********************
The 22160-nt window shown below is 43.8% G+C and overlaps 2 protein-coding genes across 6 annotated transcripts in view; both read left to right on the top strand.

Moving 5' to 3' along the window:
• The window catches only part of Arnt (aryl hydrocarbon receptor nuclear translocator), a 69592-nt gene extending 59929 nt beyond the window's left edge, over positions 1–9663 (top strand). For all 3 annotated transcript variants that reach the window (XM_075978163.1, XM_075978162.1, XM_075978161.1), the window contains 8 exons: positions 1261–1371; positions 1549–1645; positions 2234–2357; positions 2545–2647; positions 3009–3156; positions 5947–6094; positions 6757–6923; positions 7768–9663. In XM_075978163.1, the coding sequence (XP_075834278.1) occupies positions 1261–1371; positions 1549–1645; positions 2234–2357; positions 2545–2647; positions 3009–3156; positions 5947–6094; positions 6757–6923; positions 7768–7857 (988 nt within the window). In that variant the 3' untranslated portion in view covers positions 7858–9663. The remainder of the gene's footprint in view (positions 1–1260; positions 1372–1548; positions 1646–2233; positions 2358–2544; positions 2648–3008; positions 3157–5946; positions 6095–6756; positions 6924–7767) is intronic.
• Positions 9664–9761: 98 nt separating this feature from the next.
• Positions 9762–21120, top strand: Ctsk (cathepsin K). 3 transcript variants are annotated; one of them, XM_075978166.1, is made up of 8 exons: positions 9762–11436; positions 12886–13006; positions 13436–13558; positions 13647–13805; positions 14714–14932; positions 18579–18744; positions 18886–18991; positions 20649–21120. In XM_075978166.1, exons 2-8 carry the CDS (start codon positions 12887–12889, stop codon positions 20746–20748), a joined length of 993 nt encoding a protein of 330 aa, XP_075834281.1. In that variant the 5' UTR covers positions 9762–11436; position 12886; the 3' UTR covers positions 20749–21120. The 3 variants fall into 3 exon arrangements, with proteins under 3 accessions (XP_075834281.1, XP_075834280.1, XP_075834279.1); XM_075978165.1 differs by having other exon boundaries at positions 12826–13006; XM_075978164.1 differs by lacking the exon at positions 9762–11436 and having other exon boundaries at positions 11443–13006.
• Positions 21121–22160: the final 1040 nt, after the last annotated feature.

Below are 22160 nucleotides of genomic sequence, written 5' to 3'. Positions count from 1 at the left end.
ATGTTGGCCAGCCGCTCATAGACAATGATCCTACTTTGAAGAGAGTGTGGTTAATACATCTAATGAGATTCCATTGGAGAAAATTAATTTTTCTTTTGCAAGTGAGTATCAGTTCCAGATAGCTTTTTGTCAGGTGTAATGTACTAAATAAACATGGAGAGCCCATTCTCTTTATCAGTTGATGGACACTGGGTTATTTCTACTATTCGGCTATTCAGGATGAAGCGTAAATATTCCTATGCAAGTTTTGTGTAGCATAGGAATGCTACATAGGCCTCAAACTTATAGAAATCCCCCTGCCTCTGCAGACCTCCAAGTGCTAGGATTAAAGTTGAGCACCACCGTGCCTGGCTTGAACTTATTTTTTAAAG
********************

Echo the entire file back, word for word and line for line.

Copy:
The 22160-nt window shown below is 43.8% G+C and overlaps 2 protein-coding genes across 6 annotated transcripts in view; both read left to right on the top strand.

Moving 5' to 3' along the window:
• The window catches only part of Arnt (aryl hydrocarbon receptor nuclear translocator), a 69592-nt gene extending 59929 nt beyond the window's left edge, over positions 1–9663 (top strand). For all 3 annotated transcript variants that reach the window (XM_075978163.1, XM_075978162.1, XM_075978161.1), the window contains 8 exons: positions 1261–1371; positions 1549–1645; positions 2234–2357; positions 2545–2647; positions 3009–3156; positions 5947–6094; positions 6757–6923; positions 7768–9663. In XM_075978163.1, the coding sequence (XP_075834278.1) occupies positions 1261–1371; positions 1549–1645; positions 2234–2357; positions 2545–2647; positions 3009–3156; positions 5947–6094; positions 6757–6923; positions 7768–7857 (988 nt within the window). In that variant the 3' untranslated portion in view covers positions 7858–9663. The remainder of the gene's footprint in view (positions 1–1260; positions 1372–1548; positions 1646–2233; positions 2358–2544; positions 2648–3008; positions 3157–5946; positions 6095–6756; positions 6924–7767) is intronic.
• Positions 9664–9761: 98 nt separating this feature from the next.
• Positions 9762–21120, top strand: Ctsk (cathepsin K). 3 transcript variants are annotated; one of them, XM_075978166.1, is made up of 8 exons: positions 9762–11436; positions 12886–13006; positions 13436–13558; positions 13647–13805; positions 14714–14932; positions 18579–18744; positions 18886–18991; positions 20649–21120. In XM_075978166.1, exons 2-8 carry the CDS (start codon positions 12887–12889, stop codon positions 20746–20748), a joined length of 993 nt encoding a protein of 330 aa, XP_075834281.1. In that variant the 5' UTR covers positions 9762–11436; position 12886; the 3' UTR covers positions 20749–21120. The 3 variants fall into 3 exon arrangements, with proteins under 3 accessions (XP_075834281.1, XP_075834280.1, XP_075834279.1); XM_075978165.1 differs by having other exon boundaries at positions 12826–13006; XM_075978164.1 differs by lacking the exon at positions 9762–11436 and having other exon boundaries at positions 11443–13006.
• Positions 21121–22160: the final 1040 nt, after the last annotated feature.

Below are 22160 nucleotides of genomic sequence, written 5' to 3'. Positions count from 1 at the left end.
ATGTTGGCCAGCCGCTCATAGACAATGATCCTACTTTGAAGAGAGTGTGGTTAATACATCTAATGAGATTCCATTGGAGAAAATTAATTTTTCTTTTGCAAGTGAGTATCAGTTCCAGATAGCTTTTTGTCAGGTGTAATGTACTAAATAAACATGGAGAGCCCATTCTCTTTATCAGTTGATGGACACTGGGTTATTTCTACTATTCGGCTATTCAGGATGAAGCGTAAATATTCCTATGCAAGTTTTGTGTAGCATAGGAATGCTACATAGGCCTCAAACTTATAGAAATCCCCCTGCCTCTGCAGACCTCCAAGTGCTAGGATTAAAGTTGAGCACCACCGTGCCTGGCTTGAACTTATTTTTTAAAG